Because of statistical effects, the authors couldn’t say whether their results were really higher than that of the Fukushima study. As a result, they concluded that their results were very similar to those of the Fukushima report. This led them to write:
Our results suggest that ultrasound thyroid findings in children may change with a relatively short-term passing period, and that thyroid cancer may exist at a very low but certain frequency in the general childhood population.
Now please understand that the group doing the Fukushima study doesn’t agree. Indeed, they wrote a follow-up paper trying to make the case that the large number of thyroid cases they found was, indeed, related to the nuclear disaster.4 Unfortunately, their main argument revolves around the fact that in a later screening, they found signs of cancer in patients who were previously determined to be cancer-free. However, that’s exactly what you would expect if the conclusion quoted above is correct!
In the end, I think the balance of the evidence seems to indicate that an increase in thyroid cancer rates has not been seen as a result of the Fukushima Daiichi disaster. However, the studies are continuing, so we should get a better handle on this issue in several years. For right now, however, I think these results provide an important insight into the way medical research needs to be done. Just because you expect something to happen, and just because the initial studies support your expectation, that doesn’t mean your expectation is correct. Critical analysis must be done to make sure the initial studies aren’t fooling you!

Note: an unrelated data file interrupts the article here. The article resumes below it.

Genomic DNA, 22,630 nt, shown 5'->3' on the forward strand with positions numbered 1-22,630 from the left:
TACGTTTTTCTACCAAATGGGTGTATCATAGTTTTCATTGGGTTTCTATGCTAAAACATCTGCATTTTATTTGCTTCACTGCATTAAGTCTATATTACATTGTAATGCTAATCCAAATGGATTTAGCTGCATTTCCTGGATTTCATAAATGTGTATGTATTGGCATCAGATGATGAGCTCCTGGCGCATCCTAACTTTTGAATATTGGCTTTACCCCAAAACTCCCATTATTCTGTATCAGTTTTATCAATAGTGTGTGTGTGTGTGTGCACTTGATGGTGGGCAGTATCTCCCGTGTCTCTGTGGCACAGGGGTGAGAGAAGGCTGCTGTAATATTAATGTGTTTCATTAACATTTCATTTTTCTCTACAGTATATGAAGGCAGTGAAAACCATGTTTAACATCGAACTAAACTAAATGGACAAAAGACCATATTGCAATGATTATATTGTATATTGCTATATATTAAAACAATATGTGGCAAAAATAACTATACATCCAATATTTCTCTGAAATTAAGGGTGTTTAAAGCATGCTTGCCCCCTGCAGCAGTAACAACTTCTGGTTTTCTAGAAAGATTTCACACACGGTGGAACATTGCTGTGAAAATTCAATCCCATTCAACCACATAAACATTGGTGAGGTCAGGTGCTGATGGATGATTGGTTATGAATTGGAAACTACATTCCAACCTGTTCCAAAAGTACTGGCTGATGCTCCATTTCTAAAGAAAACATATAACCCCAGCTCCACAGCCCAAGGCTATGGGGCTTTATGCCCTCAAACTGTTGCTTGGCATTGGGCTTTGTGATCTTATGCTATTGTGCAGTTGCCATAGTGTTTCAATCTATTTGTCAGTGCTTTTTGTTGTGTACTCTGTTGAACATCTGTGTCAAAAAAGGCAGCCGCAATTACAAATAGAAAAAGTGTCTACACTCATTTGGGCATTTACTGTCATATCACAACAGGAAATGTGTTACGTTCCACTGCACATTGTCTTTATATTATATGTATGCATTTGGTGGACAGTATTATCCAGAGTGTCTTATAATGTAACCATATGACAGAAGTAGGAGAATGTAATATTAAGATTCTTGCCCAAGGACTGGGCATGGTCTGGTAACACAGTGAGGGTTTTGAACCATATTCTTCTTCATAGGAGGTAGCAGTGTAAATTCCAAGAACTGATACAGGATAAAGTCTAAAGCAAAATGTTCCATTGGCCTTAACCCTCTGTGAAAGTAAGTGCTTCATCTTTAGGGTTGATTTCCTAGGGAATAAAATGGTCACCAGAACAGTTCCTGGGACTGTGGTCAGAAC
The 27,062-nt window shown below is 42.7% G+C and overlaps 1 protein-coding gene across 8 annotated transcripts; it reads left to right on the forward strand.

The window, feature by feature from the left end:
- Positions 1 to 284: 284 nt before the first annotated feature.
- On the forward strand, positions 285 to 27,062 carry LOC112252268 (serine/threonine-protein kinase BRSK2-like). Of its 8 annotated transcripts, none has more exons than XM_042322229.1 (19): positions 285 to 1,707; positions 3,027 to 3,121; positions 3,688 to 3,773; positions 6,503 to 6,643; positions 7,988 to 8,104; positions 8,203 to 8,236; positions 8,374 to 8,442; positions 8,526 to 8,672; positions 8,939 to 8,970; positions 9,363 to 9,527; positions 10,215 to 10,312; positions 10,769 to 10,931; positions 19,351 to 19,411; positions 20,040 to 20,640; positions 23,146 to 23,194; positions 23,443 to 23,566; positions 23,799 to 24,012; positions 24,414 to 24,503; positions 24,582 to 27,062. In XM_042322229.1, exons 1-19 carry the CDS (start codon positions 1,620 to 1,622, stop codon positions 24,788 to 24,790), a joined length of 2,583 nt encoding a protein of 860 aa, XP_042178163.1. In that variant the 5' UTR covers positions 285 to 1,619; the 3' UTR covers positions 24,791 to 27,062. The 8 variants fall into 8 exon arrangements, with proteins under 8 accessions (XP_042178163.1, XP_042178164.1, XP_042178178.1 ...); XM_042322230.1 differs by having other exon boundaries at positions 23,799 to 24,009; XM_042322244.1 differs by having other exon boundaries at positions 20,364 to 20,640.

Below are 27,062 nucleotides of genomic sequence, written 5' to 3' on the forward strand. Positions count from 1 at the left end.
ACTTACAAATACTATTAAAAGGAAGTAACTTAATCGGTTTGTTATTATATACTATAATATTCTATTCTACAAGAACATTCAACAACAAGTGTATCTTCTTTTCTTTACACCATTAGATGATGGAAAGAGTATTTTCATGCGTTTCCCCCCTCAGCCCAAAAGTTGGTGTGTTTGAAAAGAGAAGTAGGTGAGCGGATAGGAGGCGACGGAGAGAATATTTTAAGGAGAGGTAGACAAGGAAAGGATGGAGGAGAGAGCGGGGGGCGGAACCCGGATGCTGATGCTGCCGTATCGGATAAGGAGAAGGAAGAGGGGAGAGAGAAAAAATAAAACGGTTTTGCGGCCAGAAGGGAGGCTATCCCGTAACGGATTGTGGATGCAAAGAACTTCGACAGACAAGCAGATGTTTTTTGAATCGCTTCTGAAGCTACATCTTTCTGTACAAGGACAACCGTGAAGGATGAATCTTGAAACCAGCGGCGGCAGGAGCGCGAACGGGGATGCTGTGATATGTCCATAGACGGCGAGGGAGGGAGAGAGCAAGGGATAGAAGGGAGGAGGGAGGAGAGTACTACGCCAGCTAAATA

1. Brenner AV, Tronko MD, Hatch M, Bogdanova TI, Oliynik VA, Lubin JH, Zablotska LB, Tereschenko VP, McConnell RJ, Zamotaeva GA, O’Kane P, Bouville AC, Chaykovskaya LV, Greenebaum E, Paster IP, Shpak VM, and Ron E, “I-131 Dose-Response for Incident Thyroid Cancers in Ukraine Related to the Chornobyl Accident,” Environmental Helath Perspectives 119:933-939, 2011
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2. Dennis Normile, “Epidemic of Fear,” Science 351:1022-1023, 2016
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3. Naomi Hayashida, Misa Imaizumi, Hiroki Shimura, Noriyuki Okubo, Yasushi Asari, Takeshi Nigawara, Sanae Midorikawa, Kazuhiko Kotani, Shigeyuki Nakaji, Akira Otsuru, Takashi Akamizu, Masafumi Kitaoka, Shinichi Suzuki, Nobuyuki Taniguchi, Shunichi Yamashita, Noboru Takamura, “Thyroid ultrasound findings in a follow-up survey of children from three Japanese Prefectures: Aomori, Yamanashi and Nagasaki,” Scientific Reports 5:9046, 2105 doi:10.1038/srep09046
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4. Tsuda, Toshihide; Tokinobu, Akiko; Yamamoto, Eiji; Suzuki, Etsuji, “Thyroid Cancer Detection by Ultrasound Among Residents Ages 18 Years and Younger in Fukushima, Japan: 2011 to 2014,” Epidemiology 27:316-32, 2016